Low Vitamin D Levels May Raise Heart Risk
Study Shows Vitamin D Supplements May Be Useful in Preventing Heart Disease
WebMD News Archive
How to Get Enough Vitamin D continued...
Michos recommends that men and women boost their vitamin D levels by eating diets rich in fatty fish, such as cod, sardines, and mackerel. She also suggests consuming fortified dairy products, taking vitamin supplements, and briefly exposing skin to the sun's vitamin-D-producing ultraviolet light.
AHA spokeswoman Alice Lichtenstein, DSc, a nutritionist at Tufts University, says the new studies add to growing evidence suggesting a link between vitamin D insufficiency and cardiovascular disease.
But until well-designed studies show that vitamin D can improve heart health, people should refrain from taking mega-supplements on their own, she says.
"People sometimes think if a little is good, a lot is better. But that's not always true. Too much vitamin D can build up and be toxic to organs like the kidney," Lichtenstein says.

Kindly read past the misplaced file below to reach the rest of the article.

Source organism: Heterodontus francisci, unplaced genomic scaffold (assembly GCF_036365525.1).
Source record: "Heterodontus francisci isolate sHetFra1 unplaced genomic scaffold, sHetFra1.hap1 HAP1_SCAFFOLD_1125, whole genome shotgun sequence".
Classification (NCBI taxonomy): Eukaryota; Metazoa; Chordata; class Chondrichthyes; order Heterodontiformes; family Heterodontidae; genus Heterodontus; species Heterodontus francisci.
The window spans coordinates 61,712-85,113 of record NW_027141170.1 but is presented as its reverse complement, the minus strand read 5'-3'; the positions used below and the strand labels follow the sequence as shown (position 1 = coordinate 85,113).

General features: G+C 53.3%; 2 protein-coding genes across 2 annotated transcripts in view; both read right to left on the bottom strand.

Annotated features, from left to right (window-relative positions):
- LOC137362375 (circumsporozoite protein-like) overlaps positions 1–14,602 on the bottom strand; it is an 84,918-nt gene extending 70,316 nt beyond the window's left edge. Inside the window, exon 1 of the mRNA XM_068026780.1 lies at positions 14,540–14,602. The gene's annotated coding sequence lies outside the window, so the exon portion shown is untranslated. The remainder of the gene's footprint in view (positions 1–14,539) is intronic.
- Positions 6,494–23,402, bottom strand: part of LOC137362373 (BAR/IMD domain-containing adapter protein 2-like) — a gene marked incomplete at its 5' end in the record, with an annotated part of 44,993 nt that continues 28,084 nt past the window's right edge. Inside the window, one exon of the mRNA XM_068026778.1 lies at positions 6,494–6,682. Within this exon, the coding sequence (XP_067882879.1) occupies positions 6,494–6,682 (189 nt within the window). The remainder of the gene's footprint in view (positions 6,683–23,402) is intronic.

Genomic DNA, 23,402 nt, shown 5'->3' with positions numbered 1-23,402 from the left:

Low Levels of Vitamin D Linked to Stroke
Also at the meeting, Utah researchers reported that low levels of vitamin D may raise the risk of stroke, heart disease, and death.
The researchers followed 27,686 people, ages 50 and older, with no history of cardiovascular disease. The participants were divided into three groups based on their vitamin D levels: normal (more than 30 nanograms per milliliter), low (15 to 30 nanograms per milliliter), or very low (less than 15 nanograms per milliliter).
After one year, those with very low levels of vitamin D were 77% more likely to die, 45% more likely to develop heart disease, and 78% more likely to have a stroke, compared with people with normal vitamin D levels.
"We concluded that among patients 50 years of age or older, even a moderate deficiency of vitamin D levels was associated with developing coronary artery disease, heart failure, stroke and death," says researcher Heidi May, PhD, an epidemiologist with the Intermountain Medical Center in Murray, Utah.